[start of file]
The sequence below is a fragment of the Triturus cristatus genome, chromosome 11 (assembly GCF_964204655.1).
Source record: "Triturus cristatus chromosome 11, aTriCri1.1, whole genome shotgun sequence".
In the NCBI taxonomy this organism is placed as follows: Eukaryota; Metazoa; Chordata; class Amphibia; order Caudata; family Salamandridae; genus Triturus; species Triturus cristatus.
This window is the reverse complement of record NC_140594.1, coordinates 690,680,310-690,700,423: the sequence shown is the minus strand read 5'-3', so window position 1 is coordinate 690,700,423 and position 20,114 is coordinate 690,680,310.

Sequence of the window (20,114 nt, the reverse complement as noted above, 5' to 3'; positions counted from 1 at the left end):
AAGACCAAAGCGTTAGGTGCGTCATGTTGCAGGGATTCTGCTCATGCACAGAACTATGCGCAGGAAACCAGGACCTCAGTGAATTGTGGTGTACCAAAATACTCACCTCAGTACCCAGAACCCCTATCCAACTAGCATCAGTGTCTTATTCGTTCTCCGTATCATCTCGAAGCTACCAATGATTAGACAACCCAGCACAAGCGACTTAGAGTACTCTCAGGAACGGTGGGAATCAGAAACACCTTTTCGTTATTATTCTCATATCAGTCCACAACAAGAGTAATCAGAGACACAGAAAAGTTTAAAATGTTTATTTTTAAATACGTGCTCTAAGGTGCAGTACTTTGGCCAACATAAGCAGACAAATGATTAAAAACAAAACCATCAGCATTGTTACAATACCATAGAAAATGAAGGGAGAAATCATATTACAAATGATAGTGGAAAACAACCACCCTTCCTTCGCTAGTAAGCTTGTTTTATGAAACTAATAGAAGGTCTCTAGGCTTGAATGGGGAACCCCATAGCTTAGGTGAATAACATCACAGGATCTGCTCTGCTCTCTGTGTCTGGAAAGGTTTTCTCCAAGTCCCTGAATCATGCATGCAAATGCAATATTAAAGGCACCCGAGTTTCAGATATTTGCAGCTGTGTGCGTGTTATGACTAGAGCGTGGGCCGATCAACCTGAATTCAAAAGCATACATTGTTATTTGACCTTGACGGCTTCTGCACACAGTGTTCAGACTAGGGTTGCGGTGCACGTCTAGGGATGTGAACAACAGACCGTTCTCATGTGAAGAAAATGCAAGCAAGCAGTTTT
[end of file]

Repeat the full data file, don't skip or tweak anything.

The sequence below is a fragment of the Triturus cristatus genome, chromosome 11 (assembly GCF_964204655.1).
Source record: "Triturus cristatus chromosome 11, aTriCri1.1, whole genome shotgun sequence".
In the NCBI taxonomy this organism is placed as follows: Eukaryota; Metazoa; Chordata; class Amphibia; order Caudata; family Salamandridae; genus Triturus; species Triturus cristatus.
This window is the reverse complement of record NC_140594.1, coordinates 690,680,310-690,700,423: the sequence shown is the minus strand read 5'-3', so window position 1 is coordinate 690,700,423 and position 20,114 is coordinate 690,680,310.

Sequence of the window (20,114 nt, the reverse complement as noted above, 5' to 3'; positions counted from 1 at the left end):
AAGACCAAAGCGTTAGGTGCGTCATGTTGCAGGGATTCTGCTCATGCACAGAACTATGCGCAGGAAACCAGGACCTCAGTGAATTGTGGTGTACCAAAATACTCACCTCAGTACCCAGAACCCCTATCCAACTAGCATCAGTGTCTTATTCGTTCTCCGTATCATCTCGAAGCTACCAATGATTAGACAACCCAGCACAAGCGACTTAGAGTACTCTCAGGAACGGTGGGAATCAGAAACACCTTTTCGTTATTATTCTCATATCAGTCCACAACAAGAGTAATCAGAGACACAGAAAAGTTTAAAATGTTTATTTTTAAATACGTGCTCTAAGGTGCAGTACTTTGGCCAACATAAGCAGACAAATGATTAAAAACAAAACCATCAGCATTGTTACAATACCATAGAAAATGAAGGGAGAAATCATATTACAAATGATAGTGGAAAACAACCACCCTTCCTTCGCTAGTAAGCTTGTTTTATGAAACTAATAGAAGGTCTCTAGGCTTGAATGGGGAACCCCATAGCTTAGGTGAATAACATCACAGGATCTGCTCTGCTCTCTGTGTCTGGAAAGGTTTTCTCCAAGTCCCTGAATCATGCATGCAAATGCAATATTAAAGGCACCCGAGTTTCAGATATTTGCAGCTGTGTGCGTGTTATGACTAGAGCGTGGGCCGATCAACCTGAATTCAAAAGCATACATTGTTATTTGACCTTGACGGCTTCTGCACACAGTGTTCAGACTAGGGTTGCGGTGCACGTCTAGGGATGTGAACAACAGACCGTTCTCATGTGAAGAAAATGCAAGCAAGCAGTTTT